Amendment to Gut CBO — Make those unacceptable swamp numbers slow and unusable

Update The House Rules Committee is allowing the Griffith amendment to move to the floor for debate and a vote.

On July 24, Congressman Morgan Griffith (R-VA), along with Congressmen Jim Jordan (R-OH), Mark Meadows (R-NC), and Scott Perry (R-PA), submitted to the Rules Committee an amendment to abolish the Budget Analysis Division of the Congressional Budget Office (CBO) and transfer its duties to the Office of the Director.  The amendment was made to the Make America Secure Appropriations Act of 2018, through the use of the Holman Rule.  A separate amendment filed by Rep. Mark Meadows (R-N.C.) would also eliminate the same division and specify that the CBO instead evaluate legislation “by facilitating and assimilating scoring data” compiled by four private think tanks — the Heritage Foundation, the American Enterprise Institute, the Brookings Institution, and the Urban Institute.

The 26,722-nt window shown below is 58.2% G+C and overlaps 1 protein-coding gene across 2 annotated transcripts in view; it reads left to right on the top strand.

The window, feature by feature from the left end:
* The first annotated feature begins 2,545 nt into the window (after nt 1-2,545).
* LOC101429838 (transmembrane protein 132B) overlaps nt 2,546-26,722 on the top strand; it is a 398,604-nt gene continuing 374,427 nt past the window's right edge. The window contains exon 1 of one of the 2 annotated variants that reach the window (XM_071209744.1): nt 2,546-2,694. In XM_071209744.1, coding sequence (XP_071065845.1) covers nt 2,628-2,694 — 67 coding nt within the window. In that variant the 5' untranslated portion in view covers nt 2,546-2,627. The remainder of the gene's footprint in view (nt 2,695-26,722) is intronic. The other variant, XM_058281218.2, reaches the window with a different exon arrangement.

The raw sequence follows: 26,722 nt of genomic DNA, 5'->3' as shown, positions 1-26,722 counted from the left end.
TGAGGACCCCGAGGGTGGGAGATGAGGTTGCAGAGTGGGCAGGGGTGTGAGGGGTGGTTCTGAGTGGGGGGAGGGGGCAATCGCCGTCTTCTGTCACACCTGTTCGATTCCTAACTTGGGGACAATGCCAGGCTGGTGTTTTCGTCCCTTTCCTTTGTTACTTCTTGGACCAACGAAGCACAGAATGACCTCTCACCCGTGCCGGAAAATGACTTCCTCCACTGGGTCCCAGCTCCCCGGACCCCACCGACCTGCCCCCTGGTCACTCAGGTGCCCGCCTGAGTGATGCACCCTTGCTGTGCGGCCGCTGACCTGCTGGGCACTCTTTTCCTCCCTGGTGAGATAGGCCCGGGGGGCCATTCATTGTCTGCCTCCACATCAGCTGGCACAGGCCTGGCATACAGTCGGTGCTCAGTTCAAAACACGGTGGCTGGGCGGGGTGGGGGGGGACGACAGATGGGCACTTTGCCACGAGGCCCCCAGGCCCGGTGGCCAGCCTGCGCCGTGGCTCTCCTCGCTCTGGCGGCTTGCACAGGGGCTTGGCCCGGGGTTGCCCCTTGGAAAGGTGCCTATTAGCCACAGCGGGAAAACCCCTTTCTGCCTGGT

During a Monday appearance at the National Press Club, Rep. Mark Meadows (R-NC), chairman of the Freedom Caucus, said “There’s plenty of think tanks that are out there. And so we ought to take a score from Heritage, from AEI, from Brookings, from the Urban Institute and bring them together for a composite score that would represent a very wide swath of think tanks and their abilities. We think that’s a pragmatic way to use the private sector and yet let Congress depend on a score that is accurate.”

During the first week in January, House Republicans reinstated the Holman Rule, an arcane procedural rule that empowers any member of Congress to propose amending an appropriations bill to single out a government employee or cut a specific program. It was first enacted in 1876 and rescinded in 1983, and was reinstated in January on a temporary basis.

 

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